While it is routine for seasonal workers to collect unemployment while they’re not working, expanded unemployment benefits have led to abuses in the system and labor shortages.
“As a volunteer most of my life, I am for helping those in need and clearly COVID has created many of these situations,” Richard Goldstein, owner of Green Meadows Landscaping Inc., said. “What I’m opposed to is those that are eligible and able to work not seeking employment or asking for employment off the books so that they can continue to collect for the benefit of the bonus.”
Goldstein, who was presenting at a recent New Jersey Business Coalition town hall, said the consequences of that $300 unemployment bonus have been clear.
“Last year to date we had approximately 15-25 applicants seek employment in the spring. This year, through extensive advertising, we have none. Just a few walk-ins looking for cash or off the books jobs so that they continue to collect unemployment,” he said.
However, the desire to collect expanded benefits has not just been contained to those who don’t wish to work. Goldstein said his current employees, seeing the labor shortage, have demanded wages that are “not sustainable” and leave if they can’t come to terms.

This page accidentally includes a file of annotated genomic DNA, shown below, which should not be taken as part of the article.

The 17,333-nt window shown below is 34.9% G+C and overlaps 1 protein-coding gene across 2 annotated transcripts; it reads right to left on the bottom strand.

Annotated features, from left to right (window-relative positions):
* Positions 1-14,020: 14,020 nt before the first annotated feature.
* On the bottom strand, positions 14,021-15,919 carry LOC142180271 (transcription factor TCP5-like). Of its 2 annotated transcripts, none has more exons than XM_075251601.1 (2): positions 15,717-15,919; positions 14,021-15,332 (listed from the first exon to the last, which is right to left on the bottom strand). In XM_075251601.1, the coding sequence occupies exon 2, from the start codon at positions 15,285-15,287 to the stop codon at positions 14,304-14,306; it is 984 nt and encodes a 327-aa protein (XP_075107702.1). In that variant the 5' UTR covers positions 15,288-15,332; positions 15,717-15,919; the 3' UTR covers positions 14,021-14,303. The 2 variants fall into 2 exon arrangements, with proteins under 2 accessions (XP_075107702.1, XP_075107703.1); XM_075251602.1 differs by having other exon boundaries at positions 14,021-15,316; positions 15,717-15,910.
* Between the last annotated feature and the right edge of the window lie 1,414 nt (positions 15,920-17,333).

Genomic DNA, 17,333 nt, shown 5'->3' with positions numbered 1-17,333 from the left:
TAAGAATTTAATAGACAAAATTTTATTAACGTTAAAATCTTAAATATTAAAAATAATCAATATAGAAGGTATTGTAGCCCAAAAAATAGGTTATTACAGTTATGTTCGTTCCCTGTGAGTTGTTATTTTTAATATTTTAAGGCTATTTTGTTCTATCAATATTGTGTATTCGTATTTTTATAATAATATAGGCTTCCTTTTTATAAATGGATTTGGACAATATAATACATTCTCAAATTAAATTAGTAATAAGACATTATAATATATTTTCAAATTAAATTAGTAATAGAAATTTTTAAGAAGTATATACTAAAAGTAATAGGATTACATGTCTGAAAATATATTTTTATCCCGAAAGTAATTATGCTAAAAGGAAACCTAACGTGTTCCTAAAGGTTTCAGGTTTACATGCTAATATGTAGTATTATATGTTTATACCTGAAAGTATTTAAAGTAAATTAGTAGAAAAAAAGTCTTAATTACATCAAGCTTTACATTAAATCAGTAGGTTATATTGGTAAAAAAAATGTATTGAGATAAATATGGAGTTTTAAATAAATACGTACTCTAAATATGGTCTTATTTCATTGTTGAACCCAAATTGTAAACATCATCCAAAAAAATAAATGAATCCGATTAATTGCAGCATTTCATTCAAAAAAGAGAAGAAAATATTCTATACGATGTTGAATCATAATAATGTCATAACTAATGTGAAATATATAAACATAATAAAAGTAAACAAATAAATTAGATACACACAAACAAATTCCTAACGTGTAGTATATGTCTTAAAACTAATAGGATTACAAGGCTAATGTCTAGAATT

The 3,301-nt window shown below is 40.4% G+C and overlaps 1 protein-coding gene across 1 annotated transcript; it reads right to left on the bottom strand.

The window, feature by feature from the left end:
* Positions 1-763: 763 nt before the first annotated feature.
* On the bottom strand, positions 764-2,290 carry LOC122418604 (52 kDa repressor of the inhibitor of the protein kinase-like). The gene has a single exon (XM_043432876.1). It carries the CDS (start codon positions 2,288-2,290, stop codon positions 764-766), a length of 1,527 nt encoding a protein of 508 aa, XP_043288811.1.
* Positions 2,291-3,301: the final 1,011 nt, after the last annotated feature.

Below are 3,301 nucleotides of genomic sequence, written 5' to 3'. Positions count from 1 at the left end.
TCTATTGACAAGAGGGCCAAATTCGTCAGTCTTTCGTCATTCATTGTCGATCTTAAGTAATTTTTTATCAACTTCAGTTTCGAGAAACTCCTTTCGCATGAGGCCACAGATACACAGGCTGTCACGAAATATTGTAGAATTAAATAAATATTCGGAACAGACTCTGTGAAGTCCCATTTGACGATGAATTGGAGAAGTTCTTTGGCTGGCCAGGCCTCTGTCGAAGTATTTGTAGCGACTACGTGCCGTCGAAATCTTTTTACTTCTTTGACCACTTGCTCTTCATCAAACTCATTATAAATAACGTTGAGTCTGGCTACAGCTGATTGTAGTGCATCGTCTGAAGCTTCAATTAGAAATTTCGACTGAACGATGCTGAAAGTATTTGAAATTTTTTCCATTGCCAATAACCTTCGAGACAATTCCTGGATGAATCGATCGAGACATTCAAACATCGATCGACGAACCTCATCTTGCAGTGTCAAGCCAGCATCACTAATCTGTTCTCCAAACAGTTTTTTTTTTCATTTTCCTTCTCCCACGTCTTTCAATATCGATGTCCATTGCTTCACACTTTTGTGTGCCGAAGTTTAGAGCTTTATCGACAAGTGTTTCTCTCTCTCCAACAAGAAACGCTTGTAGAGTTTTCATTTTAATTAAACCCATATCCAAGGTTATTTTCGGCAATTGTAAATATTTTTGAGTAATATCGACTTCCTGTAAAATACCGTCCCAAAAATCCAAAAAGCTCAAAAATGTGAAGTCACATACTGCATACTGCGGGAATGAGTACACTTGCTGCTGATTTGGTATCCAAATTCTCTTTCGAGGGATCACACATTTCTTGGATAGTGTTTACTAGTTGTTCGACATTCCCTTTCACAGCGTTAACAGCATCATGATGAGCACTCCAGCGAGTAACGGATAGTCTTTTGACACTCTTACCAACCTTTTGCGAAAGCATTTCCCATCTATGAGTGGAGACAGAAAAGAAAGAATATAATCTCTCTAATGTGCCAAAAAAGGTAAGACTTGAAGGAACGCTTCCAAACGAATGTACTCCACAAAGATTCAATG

“We are also seeing more of what I call ‘Out of the Back of My Pickup Truck’ companies. They appear providing services with no licenses to do so, no insurance, and more than likely getting paid cash,” he said. “This, in turn, affects sales tax revenue amongst many other complications that coincide with running a business such as decreasing taxable revenue.”
Goldstein said legislation is needed with penalties to clamp down on those working unlicensed and/or under the table for cash, as well as the employers who allow it, but also suggested different incentives to help fix the issue.
“Instead of paying the $300 bonus to unemployed, eligible workers, pay the bonus for accepting a position and give the employer a tax credit for doing so. This now removes them from unemployment, saves the state money, and gets the unemployed working and gives them incentive to continue working,” he said.
More than 150 people attended the New Jersey Business Coalition’s May 11 virtual town hall meeting, including about 20 state and federal legislators or their staff. Go here to watch Goldstein’s entire presentation.